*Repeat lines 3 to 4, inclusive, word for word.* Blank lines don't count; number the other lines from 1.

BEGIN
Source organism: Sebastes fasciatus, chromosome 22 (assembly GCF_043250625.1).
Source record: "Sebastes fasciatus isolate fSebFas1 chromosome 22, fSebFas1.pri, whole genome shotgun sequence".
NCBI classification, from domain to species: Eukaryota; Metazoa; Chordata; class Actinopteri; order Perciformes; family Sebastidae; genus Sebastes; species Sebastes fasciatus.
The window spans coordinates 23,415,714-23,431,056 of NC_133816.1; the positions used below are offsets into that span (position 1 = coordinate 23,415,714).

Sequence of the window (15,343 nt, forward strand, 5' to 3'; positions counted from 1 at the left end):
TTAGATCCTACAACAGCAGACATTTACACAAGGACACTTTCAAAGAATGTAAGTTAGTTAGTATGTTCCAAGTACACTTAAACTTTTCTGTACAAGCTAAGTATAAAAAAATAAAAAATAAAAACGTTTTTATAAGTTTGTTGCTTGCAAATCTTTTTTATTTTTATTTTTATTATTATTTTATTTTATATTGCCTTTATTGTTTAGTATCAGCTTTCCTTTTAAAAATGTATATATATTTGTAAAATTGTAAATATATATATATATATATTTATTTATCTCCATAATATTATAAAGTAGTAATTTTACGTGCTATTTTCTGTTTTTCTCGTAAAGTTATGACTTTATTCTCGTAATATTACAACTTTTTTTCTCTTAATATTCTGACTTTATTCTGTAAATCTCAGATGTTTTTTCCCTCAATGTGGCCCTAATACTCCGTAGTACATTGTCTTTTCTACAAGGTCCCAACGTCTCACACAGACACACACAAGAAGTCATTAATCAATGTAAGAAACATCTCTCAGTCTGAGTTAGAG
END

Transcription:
NCBI classification, from domain to species: Eukaryota; Metazoa; Chordata; class Actinopteri; order Perciformes; family Sebastidae; genus Sebastes; species Sebastes fasciatus.
The window spans coordinates 23,415,714-23,431,056 of NC_133816.1; the positions used below are offsets into that span (position 1 = coordinate 23,415,714).